“We love that stuff. We’re all about school pride. It’s not just about athletics, it’s about our campus community,” Tom Chen, the assistant athletics director for communications at SBU, said.

Chen said that the Athletics Department has been talking about developing an app since he was hired in 2010. In February 2013, a partnership began to grow with the YinzCam Company, which creates apps for a number of professional sports teams, including the Broncos, the Steelers, the Jets and the Patriots.

“They are a phenomenal company,” Chen explained, “We provided our input, they provided their design, and the feedback so far is good!”

The Athletics Department is focusing on promoting the mobile app and getting feedback from its users to improve it. He says they have promoted the app on GoSeawolves.org, radio and at basketball games this semester.

Richie Moylan, captain of the Stony Brook Athletic Bands’ Drumline, said he thinks the app is “clean, well organized and definitely [has] a lot of information.” He added that having the schedule on hand will be extremely helpful, especially with his role in the band.

Derek D’Ambra and Ben Koert, members of the Stony Brook Swimming and Diving team, said they felt that the app was clear, attractive and well-made, although they also acknowledged the reality of its market: Stony Brook students.

“It’s a step in the right direction,” D’Ambra, a junior economics major, said. “To try to get people involved, they’re going to have to market the hell out of it.”

Because developing mobile applications is expensive, D’Ambra believes that it needs to bring more people to games to be considered a success.

The new Athletics app is one of a few Stony Brook mobile apps like SB Campus Card,  SBU Smart Transit and Blackboard Mobile.

“As of today, the Stony Brook Campus Card app has been installed on 2,783 iPads/iPhones and on 1,499 Android phones,” Angela Agnello, director of Marketing & Communications for the Faculty Student Association, said.

The Campus Card app allows students to track their meal plan and Wolfie’s Wallet balance/transaction, add money to it and report their Stony Brook ID as lost or stolen. According to Agnello, a SB vegetarian app is in the works to help students locate vegetarian meals and dining menus right on their smartphones.

On the Stony Brook campus, the first listing in the “Popular Near Me” section of the Apple app store is SBU Smart Transit. Smart Transit allows students to track Stony Brook buses in real time and view the different stops on each bus route.

Blackboard Mobile, maintained by Blackboard Inc., allows students to view their classes, homework assignments and announcements on the Stony Brook Blackboard website.

7Bus to offer round-trip service to New York City daily

Two weeks from now, in December 2013, the new luxury commuter bus service, 7Bus, will begin offering round-trip service directly between Stony Brook University and New York City everyday. The 7Bus system, named after its starting fare of $7, is famous for sending its large, green carriers around Long Island after replacing BoltBus on July 1, 2013. Employees of 7Bus have been advertising their services in the Student Activities Center, handing out pamphlets and making announcements to inform students about this imminent transportation change in Stony Brook. According to a 7Bus employee I talked to, 7Bus took years to implement at Stony Brook University. Luckily, through the efforts of the 7Bus company and cooperation of Stony Brook administration officials, 7Bus is extending its reaches onto the Stony Brook campus. Now, emphasized in a David Letterman-style countdown, here are seven main reasons to be excited about 7Bus coming to Stony Brook:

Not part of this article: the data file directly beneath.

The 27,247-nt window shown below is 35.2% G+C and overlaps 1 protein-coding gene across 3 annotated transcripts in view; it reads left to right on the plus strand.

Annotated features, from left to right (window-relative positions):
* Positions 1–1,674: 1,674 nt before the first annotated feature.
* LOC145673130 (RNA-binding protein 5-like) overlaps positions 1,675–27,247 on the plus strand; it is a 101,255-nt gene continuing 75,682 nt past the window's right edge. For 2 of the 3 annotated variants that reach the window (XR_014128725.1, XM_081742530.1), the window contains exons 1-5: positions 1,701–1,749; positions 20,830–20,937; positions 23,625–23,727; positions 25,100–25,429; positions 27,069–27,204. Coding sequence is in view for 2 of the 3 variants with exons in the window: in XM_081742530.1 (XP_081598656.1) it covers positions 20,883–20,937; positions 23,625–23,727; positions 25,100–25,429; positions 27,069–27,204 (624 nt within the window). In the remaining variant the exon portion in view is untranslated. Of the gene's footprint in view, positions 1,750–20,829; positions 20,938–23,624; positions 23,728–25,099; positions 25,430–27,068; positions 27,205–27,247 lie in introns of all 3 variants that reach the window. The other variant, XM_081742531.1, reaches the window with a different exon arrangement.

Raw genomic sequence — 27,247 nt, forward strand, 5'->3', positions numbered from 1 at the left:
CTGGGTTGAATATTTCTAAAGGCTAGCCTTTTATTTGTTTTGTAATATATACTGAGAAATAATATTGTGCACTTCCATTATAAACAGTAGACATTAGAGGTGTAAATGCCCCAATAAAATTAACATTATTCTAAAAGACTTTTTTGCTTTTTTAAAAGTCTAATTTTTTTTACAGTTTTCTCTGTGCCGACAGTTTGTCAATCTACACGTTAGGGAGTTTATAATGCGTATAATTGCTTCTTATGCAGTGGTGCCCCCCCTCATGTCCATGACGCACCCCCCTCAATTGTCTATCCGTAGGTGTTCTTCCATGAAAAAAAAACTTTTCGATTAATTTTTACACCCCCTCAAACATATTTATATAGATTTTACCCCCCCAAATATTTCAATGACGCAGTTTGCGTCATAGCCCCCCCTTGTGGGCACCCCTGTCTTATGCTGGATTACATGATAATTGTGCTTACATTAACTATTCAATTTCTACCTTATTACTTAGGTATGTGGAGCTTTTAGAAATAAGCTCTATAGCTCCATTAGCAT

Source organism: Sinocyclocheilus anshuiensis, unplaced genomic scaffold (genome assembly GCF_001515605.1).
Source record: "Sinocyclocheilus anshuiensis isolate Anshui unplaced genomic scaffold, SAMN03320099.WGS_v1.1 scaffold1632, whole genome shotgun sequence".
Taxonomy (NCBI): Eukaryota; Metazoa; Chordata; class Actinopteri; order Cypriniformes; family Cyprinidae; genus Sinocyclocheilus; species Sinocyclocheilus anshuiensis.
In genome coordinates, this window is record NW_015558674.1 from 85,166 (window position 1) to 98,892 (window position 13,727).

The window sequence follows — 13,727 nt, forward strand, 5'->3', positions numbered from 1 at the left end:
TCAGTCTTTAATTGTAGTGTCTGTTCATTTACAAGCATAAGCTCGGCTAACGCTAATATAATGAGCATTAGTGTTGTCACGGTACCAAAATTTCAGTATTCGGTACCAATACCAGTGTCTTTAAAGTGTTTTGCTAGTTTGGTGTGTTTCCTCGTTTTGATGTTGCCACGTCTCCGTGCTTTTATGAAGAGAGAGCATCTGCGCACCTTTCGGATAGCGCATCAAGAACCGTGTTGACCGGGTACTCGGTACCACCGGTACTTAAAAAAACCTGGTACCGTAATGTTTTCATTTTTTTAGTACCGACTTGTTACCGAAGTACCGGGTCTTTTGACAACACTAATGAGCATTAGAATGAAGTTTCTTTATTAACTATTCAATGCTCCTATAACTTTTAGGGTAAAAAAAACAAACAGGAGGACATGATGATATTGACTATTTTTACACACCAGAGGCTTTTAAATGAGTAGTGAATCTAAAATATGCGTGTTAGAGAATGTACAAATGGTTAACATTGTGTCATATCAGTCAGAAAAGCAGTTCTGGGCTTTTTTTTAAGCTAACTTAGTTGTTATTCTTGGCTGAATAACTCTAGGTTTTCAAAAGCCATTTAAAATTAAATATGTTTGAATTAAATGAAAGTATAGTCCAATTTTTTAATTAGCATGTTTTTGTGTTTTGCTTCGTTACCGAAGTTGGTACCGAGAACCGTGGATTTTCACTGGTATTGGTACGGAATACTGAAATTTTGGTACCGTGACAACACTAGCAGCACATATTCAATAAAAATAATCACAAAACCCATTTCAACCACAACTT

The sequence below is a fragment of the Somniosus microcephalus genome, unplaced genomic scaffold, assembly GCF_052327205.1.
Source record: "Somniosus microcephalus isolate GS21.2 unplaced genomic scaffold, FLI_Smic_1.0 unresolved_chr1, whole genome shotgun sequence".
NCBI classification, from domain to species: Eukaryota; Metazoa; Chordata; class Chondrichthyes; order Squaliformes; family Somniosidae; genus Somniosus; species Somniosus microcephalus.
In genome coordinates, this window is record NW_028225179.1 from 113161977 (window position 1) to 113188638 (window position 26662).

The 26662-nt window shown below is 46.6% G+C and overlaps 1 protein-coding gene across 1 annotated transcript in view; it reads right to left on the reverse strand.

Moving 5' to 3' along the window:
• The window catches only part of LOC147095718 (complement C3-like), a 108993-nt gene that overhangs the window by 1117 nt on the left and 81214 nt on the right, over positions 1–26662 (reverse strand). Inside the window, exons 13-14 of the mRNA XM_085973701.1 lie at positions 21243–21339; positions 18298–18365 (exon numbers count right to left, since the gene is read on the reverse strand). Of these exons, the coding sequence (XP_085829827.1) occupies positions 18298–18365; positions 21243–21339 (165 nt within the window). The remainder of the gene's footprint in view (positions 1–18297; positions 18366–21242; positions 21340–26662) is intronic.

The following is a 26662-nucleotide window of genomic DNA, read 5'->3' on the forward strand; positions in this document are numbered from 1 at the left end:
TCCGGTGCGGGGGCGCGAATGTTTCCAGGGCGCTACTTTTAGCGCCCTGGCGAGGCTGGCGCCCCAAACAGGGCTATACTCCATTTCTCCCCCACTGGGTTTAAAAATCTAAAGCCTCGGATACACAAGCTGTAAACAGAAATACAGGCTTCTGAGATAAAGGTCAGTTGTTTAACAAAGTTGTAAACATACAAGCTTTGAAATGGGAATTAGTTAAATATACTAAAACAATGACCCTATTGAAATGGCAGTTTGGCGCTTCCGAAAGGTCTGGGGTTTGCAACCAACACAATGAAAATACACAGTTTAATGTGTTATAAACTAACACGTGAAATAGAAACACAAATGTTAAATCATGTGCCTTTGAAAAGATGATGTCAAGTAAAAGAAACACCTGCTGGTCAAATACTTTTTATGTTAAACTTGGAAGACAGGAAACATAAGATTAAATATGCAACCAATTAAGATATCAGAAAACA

7. Free Wi-Fi: Whether you are businessman frequently making travels or a fervent user of Facebook and Twitter, excellent Internet connection is a basic necessity. However, when using public transportation, like New York City subway trains and the Long Island Rail Road, commuters are condemned to a few minutes, or even hours, of boredom and inactivity. In the age of technological communication, free Wi-Fi is a major perk for those who intend to use the 7Bus on their way to New York City or back to Stony Brook.

6.  Personal Power Outlets: Of course, making use of the free Wi-Fi on the 7Bus along with other apps and gizmos in our laptops and cell phones drains the batteries of our technological devices. Seeing our devices black out due to insufficient batter power remains a haunting problem during long travels. Fortunately, personal power outlets allow commuters to spend at least one hour on the 7Bus limitlessly texting, typing, calling or playing with the opportunity to see their batteries be 100 percent charged by the time they arrive at their destination.